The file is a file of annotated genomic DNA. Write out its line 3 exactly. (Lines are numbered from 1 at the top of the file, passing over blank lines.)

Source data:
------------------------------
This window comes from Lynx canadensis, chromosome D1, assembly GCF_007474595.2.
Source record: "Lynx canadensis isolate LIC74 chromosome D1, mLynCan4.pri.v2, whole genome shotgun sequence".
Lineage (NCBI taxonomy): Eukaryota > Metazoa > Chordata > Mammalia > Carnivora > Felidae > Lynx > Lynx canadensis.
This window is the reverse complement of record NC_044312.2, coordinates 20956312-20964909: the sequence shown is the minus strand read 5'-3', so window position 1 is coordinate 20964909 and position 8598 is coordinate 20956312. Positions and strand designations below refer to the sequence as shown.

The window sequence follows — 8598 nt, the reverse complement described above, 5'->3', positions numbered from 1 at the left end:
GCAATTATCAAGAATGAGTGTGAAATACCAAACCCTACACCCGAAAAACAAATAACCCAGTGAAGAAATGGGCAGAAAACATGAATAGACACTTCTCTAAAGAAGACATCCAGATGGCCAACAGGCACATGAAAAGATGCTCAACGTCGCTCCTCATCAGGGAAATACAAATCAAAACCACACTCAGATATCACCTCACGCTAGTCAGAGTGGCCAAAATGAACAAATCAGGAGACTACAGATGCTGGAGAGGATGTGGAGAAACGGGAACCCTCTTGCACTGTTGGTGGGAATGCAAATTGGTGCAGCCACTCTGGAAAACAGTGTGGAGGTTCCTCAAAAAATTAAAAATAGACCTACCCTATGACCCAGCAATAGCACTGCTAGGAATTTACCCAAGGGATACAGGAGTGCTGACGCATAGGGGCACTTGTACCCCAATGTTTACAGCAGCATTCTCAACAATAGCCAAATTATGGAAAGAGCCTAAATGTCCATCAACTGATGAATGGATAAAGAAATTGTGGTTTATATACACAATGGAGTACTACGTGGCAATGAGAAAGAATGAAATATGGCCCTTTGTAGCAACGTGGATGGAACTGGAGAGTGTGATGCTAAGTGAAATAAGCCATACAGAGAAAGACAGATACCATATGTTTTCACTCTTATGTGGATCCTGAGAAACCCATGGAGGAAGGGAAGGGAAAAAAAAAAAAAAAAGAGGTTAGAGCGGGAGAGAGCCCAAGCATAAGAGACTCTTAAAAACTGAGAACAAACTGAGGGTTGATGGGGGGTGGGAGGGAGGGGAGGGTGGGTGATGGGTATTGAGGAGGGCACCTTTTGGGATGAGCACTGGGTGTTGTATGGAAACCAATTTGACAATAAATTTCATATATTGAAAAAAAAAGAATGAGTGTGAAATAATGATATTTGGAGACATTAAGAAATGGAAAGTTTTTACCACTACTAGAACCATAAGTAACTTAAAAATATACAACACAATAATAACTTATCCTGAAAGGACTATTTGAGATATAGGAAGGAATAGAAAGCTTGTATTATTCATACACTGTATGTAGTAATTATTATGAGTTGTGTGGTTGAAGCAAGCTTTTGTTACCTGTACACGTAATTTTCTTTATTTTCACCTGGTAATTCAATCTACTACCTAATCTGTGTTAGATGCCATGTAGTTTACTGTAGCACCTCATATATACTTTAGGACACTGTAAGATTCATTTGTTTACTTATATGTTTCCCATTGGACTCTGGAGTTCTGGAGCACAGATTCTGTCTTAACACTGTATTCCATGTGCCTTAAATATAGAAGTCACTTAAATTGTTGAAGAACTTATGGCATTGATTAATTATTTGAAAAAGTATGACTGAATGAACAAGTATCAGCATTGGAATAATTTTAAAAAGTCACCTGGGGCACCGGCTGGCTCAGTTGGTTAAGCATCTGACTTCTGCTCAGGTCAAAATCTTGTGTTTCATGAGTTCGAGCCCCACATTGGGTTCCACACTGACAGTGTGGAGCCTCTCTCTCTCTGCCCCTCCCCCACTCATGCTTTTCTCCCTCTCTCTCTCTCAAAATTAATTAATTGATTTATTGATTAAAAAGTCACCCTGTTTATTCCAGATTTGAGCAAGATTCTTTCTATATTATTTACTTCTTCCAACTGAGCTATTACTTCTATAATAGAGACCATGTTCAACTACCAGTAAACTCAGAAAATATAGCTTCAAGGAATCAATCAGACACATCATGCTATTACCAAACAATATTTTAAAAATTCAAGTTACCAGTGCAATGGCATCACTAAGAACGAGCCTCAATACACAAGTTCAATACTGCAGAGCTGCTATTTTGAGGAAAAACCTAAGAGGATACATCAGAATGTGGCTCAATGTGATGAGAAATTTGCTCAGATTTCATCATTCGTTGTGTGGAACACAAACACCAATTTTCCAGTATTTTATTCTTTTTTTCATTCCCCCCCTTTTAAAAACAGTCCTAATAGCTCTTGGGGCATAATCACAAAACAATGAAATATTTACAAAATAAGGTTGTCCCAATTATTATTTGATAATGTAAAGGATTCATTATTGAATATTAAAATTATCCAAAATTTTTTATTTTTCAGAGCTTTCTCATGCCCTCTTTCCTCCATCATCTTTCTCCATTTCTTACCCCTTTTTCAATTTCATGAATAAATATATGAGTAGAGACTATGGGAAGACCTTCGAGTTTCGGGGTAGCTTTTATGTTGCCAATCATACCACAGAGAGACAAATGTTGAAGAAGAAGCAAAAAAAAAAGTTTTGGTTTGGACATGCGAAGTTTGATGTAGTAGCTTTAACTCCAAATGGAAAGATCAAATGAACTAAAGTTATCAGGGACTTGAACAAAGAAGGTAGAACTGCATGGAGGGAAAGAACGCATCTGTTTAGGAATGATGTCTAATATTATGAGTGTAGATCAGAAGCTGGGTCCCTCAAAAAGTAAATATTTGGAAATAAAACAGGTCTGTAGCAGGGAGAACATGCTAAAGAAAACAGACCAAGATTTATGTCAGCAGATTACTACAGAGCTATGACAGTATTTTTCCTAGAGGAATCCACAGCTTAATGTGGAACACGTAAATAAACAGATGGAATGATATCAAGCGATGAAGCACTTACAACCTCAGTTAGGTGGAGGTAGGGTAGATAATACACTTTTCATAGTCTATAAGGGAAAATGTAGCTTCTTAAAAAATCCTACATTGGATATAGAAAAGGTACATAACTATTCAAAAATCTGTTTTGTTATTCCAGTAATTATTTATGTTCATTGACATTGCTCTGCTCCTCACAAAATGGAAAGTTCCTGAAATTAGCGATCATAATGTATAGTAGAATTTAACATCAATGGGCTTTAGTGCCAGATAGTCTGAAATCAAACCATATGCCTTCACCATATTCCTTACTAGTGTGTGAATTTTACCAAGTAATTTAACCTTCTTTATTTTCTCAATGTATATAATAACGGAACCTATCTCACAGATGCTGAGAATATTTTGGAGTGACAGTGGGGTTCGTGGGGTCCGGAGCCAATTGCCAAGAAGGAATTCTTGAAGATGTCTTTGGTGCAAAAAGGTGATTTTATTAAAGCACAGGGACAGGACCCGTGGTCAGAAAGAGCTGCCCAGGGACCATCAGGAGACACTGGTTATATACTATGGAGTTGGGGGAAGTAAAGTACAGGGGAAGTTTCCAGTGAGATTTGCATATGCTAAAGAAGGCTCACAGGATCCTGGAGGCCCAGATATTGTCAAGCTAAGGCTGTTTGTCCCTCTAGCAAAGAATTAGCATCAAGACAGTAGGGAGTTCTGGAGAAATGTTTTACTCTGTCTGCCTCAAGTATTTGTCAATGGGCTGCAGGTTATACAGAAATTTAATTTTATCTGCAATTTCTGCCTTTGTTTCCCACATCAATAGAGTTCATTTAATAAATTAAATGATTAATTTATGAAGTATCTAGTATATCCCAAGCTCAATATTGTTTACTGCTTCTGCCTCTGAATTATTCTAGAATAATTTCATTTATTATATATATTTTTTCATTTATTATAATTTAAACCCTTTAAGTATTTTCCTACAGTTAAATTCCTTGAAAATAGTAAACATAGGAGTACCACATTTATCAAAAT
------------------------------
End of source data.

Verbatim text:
Lineage (NCBI taxonomy): Eukaryota > Metazoa > Chordata > Mammalia > Carnivora > Felidae > Lynx > Lynx canadensis.